Home  /  Workshops  /  2010 Annual Meeting: Coulomb 3.0 Short Course

2010 Annual Meeting: Coulomb 3.0 Short Course

Date: Sunday, September 12, 2010 (8:00am - 5:00pm)
Location: Palm Canyon Room, Hilton Palm Springs, Palm Springs, California

Coulomb is designed to investigate Coulomb stress changes on faults, dikes, and earthquake nodal planes, and is intended for publication-directed research and university teaching

Coulomb will be taught by Ross Stein (USGS), Shinji Toda (Kyoto Univ), Jian Lin (Woods Hole) and Volkan Sevilgen (USGS) in a free, full-day course guaranteed to turn novices into experts. There are 1600 registered Coulomb users worldwide, so you don't have to take the class to use Coulomb, but you will learn faster with us. You'll receive a bound User Guide, and you'll download Coulomb onto your own laptop beforehand for the course. We use the 'push-pull' teaching method, with one maniac in front of the room keying and talking, and the other 3 working behind the participants, giving individual attention and slowing the leader down when needed: No one gets lost! We can only accommodate 40 people.

The program, user guide, and tutorial files are freely available from their website. Coulomb runs on Macs, PCs, and Linux boxes. It is a MATLAB application, so you'll need to install MATLAB 7.4 or later. We will have a temporary site license for MATLAB at course. You will be asked to register Coulomb when you first launch.

Why Coulomb?
We learn best when we can see and explore alternatives quickly. So Coulomb's principal features are ease of input, rapid interactive modification, and intuitive visualization of the results. Coulomb calculates displacements, strains, and stresses caused by fault slip, magmatic intrusion or dike expansion. Typical uses are how an earthquake promotes or inhibits failure on nearby faults, or how fault slip or dike expansion will compress a nearby magma chamber. Geologic deformation associated with faults and fault-bend folds is also a useful application. Calculations are made in an elastic halfspace with uniform isotropic elastic properties following Okada [1992]. The internal graphics are intended for publication, and can be imported into Google Earth, illustration or animation programs.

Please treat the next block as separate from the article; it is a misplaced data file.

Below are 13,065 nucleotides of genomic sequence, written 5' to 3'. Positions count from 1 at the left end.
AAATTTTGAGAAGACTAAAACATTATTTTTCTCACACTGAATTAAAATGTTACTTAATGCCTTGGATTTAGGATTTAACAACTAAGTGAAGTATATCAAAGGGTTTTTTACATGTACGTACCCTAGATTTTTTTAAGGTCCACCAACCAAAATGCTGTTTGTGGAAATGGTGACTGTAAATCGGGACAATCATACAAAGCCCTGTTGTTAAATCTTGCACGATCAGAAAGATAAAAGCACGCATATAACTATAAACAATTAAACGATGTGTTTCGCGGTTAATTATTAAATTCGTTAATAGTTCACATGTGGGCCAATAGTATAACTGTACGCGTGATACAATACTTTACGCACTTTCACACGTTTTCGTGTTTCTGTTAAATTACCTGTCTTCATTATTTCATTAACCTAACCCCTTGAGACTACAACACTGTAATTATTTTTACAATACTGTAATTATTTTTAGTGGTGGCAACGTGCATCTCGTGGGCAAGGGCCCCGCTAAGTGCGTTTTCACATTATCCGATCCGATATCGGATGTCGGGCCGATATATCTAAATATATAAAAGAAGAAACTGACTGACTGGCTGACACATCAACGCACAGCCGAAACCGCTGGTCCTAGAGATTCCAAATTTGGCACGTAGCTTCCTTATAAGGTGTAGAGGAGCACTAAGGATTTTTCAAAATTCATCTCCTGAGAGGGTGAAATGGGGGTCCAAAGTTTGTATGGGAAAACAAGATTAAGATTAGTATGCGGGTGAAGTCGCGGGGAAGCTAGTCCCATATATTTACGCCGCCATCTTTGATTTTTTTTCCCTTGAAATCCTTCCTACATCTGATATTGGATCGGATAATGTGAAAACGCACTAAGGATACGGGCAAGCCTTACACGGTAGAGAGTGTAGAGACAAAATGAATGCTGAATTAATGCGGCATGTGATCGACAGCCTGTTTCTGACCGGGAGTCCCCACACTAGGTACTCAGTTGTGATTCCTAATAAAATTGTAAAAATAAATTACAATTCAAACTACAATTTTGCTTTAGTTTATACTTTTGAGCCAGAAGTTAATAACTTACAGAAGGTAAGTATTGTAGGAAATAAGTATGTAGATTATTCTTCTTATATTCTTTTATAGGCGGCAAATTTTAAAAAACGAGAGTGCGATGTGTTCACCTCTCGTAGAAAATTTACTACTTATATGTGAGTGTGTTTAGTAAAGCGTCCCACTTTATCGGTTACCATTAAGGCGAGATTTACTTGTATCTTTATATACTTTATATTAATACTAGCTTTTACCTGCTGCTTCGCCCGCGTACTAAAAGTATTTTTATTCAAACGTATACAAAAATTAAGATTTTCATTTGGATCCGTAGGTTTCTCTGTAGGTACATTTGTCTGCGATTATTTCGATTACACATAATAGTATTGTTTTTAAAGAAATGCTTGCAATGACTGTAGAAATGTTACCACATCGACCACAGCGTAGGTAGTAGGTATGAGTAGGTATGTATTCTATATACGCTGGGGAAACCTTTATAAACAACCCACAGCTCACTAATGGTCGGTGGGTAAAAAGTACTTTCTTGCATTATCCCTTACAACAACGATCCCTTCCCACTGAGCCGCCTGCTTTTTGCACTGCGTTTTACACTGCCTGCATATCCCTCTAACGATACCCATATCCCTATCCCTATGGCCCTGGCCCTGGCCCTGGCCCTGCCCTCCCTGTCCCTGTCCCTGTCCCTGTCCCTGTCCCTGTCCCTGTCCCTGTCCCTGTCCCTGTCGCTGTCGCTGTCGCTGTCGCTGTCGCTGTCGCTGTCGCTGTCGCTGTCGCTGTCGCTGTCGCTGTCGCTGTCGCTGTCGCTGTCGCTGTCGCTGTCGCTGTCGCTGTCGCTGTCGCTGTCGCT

Class Plan
In the morning, we'll introduce you to Coulomb analysis and explain our approach to modeling. Then you'll learn how to build and use input files, add active faults, earthquakes, and coastlines, calculate displacements and strains, and create publication-quality PDF and numerical output files. We'll also show you how to taper or tile the fault slip, and how to import the SCEC faults and variable-slip source models from databases. In the afternoon, we'll drink a lot of espresso, and will focus on Coulomb stress analysis for seismic and volcanic investigations, and show you how to display your results in Google Earth. We'll let you resolve stress changes on faults in their rake directions or on optimal planes. You'll learn how to view all these results graphically in 3D or to output numerical tables.